Four Resources for Achieving Academic Success at Yale SOM
Second-year MBA student Sam Jiang ’21 offers first-year students his own tips for maximizing studying efficiency.
When speaking with prospective SOM students, I get asked about the academic workload a lot. During your first year at SOM, it’s fairly common to feel like academics are taking up a lot of time. With each of your four to six core classes assigning multiple readings each week, alongside an avalanche of individual assignments and group projects, it can often feel overwhelming.
Yet, nobody is an island. Business is all about finding the right people to help you do the job. In this article, I’d like to share the four main resources that I drew from to maximize my studying efficiency.
Resource #1: Your Learning Team
When you start at SOM, you will be placed into one of five cohorts, and then into a seven- to nine-person learning team. These teams are constructed to include diverse academic and professional skillsets, and chances are there’s at least one other person in your learning team with experience in anything you might be struggling with. Roughly half of the academic work during your first year will be group assignments, so make sure to lean on each other’s strengths.
How this happens is up to your team. My team took an active approach and organized a number of study sessions in the fall, where our group members taught each other about their respective areas of expertise. Charlie Feng ’21 explained accounting to us like a pro, and Salva Tormo ’21 taught us how to conduct in-depth industry research and design McKinsey-style decks. For someone like me, without a background in accounting—or McKinsey—my teammates were godsends.
Resource #2: Other Classmates
In the event that you do find a particular class challenging, take the chance to ask your classmates for help. Each person has a unique set of strengths and weaknesses. SOMers love helping each other out, so it’s a great opportunity to get to know your peers. Find the experts (they’ll make themselves known in class) and reach out to them. One hour studying with them can beat five hours studying on your own. Some will even go the extra mile: Gary Yan ’21 hosted an informal Investor study session that bumped my Investor grade from pass to proficient.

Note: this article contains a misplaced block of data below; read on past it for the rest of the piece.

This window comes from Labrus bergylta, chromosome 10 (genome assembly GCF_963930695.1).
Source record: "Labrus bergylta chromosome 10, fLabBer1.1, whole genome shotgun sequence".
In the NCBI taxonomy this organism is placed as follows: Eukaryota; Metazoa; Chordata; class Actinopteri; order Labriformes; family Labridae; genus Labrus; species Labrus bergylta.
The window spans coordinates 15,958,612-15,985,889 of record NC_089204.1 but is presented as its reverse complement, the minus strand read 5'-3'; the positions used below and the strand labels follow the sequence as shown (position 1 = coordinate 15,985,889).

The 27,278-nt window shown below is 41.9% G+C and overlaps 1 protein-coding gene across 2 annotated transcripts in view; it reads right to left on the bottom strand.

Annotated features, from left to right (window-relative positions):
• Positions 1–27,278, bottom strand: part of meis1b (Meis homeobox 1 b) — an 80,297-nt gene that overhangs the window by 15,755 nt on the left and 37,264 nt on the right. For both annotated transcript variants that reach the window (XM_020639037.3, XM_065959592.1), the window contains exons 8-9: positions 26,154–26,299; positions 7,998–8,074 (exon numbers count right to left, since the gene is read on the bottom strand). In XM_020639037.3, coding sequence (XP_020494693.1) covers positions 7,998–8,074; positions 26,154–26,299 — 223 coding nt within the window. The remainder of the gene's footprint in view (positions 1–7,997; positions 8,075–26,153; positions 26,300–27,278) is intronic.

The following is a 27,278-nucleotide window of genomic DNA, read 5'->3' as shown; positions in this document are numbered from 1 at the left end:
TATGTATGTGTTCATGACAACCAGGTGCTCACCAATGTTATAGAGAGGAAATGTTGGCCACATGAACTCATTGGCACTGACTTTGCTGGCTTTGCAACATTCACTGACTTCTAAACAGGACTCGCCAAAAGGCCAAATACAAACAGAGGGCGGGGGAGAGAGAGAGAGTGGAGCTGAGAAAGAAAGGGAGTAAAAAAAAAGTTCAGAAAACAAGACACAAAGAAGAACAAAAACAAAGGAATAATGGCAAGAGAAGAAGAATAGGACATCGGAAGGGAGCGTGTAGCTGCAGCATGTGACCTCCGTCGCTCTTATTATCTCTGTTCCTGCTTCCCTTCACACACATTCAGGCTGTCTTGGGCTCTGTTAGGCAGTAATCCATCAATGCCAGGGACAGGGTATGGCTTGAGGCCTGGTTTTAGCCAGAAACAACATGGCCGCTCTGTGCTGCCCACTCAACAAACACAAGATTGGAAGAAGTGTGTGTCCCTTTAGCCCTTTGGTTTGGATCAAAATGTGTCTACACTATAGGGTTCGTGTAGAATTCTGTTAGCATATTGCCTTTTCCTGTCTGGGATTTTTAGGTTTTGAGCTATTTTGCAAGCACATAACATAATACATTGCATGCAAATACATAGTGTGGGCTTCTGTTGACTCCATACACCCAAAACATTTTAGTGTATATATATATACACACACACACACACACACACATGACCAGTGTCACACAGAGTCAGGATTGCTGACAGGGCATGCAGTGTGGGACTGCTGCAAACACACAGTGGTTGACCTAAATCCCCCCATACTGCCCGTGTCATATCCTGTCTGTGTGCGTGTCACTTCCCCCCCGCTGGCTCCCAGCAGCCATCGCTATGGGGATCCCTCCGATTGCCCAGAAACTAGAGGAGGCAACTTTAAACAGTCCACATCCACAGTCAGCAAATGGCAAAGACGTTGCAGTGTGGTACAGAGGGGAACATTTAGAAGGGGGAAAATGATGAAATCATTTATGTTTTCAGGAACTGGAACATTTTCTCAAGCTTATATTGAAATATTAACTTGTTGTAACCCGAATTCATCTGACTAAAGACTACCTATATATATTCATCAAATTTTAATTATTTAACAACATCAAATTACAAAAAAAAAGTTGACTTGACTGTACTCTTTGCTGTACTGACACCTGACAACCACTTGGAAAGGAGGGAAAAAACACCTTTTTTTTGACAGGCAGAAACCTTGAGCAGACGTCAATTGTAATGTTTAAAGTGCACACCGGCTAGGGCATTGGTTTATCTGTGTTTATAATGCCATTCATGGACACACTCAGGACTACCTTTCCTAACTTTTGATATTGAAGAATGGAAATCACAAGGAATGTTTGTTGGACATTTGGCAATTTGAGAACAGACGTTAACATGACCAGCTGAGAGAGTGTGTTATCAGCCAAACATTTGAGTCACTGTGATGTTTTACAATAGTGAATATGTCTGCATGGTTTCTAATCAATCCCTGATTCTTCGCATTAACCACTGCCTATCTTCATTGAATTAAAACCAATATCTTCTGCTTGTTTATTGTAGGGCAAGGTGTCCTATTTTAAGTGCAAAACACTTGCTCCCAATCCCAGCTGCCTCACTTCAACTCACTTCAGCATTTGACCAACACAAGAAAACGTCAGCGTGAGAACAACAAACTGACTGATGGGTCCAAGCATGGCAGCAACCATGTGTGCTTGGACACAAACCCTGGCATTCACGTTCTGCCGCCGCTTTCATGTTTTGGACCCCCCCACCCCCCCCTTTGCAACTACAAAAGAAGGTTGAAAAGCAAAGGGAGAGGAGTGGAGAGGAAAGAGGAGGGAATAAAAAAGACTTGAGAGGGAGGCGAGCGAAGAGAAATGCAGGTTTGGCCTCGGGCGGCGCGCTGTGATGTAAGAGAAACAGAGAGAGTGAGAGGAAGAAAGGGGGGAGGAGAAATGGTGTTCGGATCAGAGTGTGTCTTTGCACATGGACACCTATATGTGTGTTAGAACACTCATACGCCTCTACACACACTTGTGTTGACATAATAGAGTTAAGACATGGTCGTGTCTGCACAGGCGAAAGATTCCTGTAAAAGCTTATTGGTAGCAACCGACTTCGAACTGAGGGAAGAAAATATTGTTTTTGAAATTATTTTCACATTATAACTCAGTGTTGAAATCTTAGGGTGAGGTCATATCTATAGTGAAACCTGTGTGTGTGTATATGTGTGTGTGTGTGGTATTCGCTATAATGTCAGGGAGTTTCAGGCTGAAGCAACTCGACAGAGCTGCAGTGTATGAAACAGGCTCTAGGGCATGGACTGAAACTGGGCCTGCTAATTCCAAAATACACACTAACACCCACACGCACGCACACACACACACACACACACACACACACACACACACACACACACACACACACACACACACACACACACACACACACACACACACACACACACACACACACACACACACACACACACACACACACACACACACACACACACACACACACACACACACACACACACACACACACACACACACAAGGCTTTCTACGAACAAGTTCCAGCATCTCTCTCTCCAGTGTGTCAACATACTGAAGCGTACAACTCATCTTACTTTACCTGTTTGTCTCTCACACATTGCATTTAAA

Resource #3: Tutors
If you’re having trouble with a core class, email your professor to ask for a tutor. After they say yes—they will—reach out to the Academic Affairs and Student Life and you’ll be assigned a second-year tutor who did well in the course. This is completely free for you, as your tutor gets paid by SOM, so it’s a win-win for both parties. There were three classes for which I requested tutors, and in each case, they significantly reduced the amount of time I needed to study. “I don’t understand anything; can you please help?” is a valid question, and after a tutor walks you through the material, you might realize that you had retained a lot more than you gave yourself credit for. Shout outs here to Davis Mangham ’20, Theo Trampe ’20, and Wira Ramanto ’20 for showing me the light at the end of the tunnel.
Resource #4: Review Sessions
Every week, TAs from each core course will host a review session covering the week’s material, usually with practice questions. At the end of each quarter, there will also be a final review session featuring a mock exam that the TAs will walk you through. Weekly TA sessions are optional, but the final one is well worth it: even if you only did minimal studying throughout the quarter, it should be enough to get you up to speed. Drew Madden ’20 was the undisputed hero of my class for carrying us through multiple finals sessions as the head TA, and, knowing his successor, I believe the Class of 2022 will be in good hands, as well.
Future SOMers, I wish you the best of luck and synergies.